Crafting Purpose-focused Food & Lifestyle Brands

Why Compelling Storytelling?

As the Internet began to really take hold as both social and business phenomenon in the late ’90s we were presented with opportunities that crossed our paths and compelled us to move into the Dot.Com era (an idea that got funded had a little something to do with it – see One World Journeys (circa 2000) for a trip in the ‘way back machine’).

However, we were neither designers, nor programmers. Our backgrounds were in communications — part journalism, part PR, part marketing and advertising, etc.

So, during an era when everything seemed focused on building the biggest portal with the fastest loading pages selling stuff at the cheapest prices, and shipping it for free, it was hard to break through the noise with our views about the effective use of storytelling-based communications via the web.

But all that’s begun to change.

Here’s why — as a company, our communications mantra has always been along the lines of:

Use compelling digital (i.e. online) storytelling to inspire, inform and influence the internet audience.

We arrived at this vision through the filter of our backgrounds, through our own epiphanies about Internet communications and through learning about the Internet audience. Eventually, we came to embrace the following:

  • The Internet offers every opportunity to reach people by appealing to their emotions, in much the same way that quality TV, cinema, radio and print programming has been doing for years; this has informed the “Inspire” part …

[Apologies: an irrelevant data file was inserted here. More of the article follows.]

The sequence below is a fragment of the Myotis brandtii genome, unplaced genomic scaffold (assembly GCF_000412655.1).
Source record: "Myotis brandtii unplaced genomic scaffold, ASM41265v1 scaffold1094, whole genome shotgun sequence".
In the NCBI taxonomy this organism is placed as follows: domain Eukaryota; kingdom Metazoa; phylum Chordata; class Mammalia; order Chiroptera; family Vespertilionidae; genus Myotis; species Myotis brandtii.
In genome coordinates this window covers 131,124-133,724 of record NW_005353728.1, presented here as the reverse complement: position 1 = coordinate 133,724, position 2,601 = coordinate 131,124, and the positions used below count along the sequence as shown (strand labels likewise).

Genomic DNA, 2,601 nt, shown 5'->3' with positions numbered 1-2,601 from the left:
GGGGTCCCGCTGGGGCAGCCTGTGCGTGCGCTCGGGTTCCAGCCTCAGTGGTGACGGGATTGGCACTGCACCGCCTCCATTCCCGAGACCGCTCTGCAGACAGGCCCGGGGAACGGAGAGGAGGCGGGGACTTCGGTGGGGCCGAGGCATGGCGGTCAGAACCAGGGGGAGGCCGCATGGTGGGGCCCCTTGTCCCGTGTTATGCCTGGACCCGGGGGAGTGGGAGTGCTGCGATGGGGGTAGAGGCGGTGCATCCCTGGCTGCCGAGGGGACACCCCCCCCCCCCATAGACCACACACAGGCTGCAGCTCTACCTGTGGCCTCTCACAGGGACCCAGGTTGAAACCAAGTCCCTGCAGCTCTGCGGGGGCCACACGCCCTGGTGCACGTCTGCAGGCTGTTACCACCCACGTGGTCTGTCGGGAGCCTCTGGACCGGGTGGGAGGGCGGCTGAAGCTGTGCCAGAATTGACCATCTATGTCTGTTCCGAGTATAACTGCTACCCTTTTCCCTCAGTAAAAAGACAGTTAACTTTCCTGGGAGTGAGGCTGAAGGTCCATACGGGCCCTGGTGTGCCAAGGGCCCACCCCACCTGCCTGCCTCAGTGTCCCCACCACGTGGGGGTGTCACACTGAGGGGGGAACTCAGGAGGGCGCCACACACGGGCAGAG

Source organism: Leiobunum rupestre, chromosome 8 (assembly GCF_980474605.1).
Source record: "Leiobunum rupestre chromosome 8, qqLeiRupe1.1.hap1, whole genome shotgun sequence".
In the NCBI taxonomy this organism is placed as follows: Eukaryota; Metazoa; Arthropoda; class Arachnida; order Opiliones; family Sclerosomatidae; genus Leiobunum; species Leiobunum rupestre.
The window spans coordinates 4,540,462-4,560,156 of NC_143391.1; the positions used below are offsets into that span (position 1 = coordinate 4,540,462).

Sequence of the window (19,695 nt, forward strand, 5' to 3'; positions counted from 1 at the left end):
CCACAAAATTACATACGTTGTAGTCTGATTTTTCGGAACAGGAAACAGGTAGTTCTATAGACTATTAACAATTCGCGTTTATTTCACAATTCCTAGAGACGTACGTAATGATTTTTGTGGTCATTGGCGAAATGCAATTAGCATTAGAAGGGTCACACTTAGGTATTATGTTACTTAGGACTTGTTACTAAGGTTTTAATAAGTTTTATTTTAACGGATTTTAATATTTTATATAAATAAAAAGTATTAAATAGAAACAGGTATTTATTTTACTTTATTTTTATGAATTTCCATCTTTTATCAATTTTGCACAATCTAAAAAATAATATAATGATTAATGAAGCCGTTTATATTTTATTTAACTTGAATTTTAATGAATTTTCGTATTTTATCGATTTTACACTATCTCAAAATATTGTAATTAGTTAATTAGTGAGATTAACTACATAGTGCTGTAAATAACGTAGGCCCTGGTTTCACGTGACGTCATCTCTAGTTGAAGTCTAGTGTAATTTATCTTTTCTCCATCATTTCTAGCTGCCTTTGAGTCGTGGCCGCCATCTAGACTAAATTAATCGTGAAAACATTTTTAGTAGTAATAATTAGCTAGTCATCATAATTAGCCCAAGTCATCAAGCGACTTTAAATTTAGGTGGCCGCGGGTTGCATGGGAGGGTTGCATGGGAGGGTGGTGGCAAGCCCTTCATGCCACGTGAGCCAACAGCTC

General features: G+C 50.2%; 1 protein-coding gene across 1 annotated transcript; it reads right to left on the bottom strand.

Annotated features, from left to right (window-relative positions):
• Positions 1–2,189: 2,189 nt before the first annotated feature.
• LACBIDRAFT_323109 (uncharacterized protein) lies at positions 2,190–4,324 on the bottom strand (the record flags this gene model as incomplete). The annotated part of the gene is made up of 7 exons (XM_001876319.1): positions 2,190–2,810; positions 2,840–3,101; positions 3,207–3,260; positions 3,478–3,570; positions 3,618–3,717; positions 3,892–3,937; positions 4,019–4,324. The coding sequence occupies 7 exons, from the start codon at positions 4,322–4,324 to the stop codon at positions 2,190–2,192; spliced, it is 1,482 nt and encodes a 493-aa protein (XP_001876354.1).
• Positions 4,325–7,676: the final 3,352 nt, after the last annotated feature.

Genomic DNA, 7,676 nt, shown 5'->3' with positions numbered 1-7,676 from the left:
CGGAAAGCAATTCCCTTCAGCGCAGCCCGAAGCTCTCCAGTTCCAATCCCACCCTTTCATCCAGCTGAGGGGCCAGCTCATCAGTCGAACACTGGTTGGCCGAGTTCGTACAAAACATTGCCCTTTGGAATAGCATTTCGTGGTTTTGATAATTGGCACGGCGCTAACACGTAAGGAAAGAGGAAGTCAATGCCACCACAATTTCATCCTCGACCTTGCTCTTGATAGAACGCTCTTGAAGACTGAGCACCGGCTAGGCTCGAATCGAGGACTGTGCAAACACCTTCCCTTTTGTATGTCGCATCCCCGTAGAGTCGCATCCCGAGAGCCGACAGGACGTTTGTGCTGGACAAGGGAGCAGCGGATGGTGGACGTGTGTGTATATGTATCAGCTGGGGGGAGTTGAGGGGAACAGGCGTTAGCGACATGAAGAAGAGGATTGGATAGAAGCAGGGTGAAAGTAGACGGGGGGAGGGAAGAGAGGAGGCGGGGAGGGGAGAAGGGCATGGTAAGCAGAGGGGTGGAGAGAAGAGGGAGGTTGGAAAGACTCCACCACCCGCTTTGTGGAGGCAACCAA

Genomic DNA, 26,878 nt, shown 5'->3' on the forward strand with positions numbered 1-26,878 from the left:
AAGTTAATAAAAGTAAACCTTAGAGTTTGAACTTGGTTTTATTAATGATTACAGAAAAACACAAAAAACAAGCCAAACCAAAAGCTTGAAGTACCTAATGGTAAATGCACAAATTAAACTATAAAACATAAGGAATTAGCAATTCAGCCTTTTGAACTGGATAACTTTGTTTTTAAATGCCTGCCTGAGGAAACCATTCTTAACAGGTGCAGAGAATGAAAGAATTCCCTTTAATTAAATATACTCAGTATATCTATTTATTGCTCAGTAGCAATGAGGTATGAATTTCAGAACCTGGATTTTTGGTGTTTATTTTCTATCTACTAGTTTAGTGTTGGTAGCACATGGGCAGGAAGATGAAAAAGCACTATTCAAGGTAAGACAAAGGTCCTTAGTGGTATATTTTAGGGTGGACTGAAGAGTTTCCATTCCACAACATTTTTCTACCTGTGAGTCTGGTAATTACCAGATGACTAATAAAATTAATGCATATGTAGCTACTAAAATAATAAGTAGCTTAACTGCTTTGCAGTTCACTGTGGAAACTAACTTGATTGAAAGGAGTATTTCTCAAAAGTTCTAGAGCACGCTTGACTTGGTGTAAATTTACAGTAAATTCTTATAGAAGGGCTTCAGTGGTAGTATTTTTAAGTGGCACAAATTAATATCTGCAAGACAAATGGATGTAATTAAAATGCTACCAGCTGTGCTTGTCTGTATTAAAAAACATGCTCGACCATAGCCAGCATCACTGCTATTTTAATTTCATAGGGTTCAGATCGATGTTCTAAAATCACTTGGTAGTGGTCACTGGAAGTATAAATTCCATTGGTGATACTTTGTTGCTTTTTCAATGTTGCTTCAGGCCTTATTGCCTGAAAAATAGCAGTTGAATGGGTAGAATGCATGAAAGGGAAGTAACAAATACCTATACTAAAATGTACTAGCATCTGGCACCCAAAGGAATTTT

• The Internet has become the de facto information resource, at home, office and school, and that combining contextual content with compelling storytelling, enables you to teach people something; this has formed the “Inform” part …
  • We believe that if you successfully combine the Inspire and Inform parts you can bring about an action, be it a change in behavior or an opinion, or a desire to donate to a foundation or the desire to purchase a product; this has formed the “Influence” part …
  • And finally, underlying all of this, the storytelling — the presentation of content — has to be authentic. Whether for an initiative that’s trying to influence opinions about environmental or health issues, or trying to sell a product, the storytelling has to have a quality of authenticity that is neither forced nor fabricated. There has to be a tangible sense of caring, and a passion for the subject matter. The internet audience is too savvy for anything else.

Today, more than ever, there is a use, and even a demand, for compelling online storytelling.

In this blog, we’ll explore the role of compelling online storytelling. We’ll bring you examples of what we think are great practices. We’ll share some of our own projects along the way and talk about what’s been effective.

We’ll also talk about the role of professionally produced editorial content in the Web 2.0 world of consumer-generated content and social networks.

And then we’ll just see where all that leads us.

Thanks for reading. Stay tuned!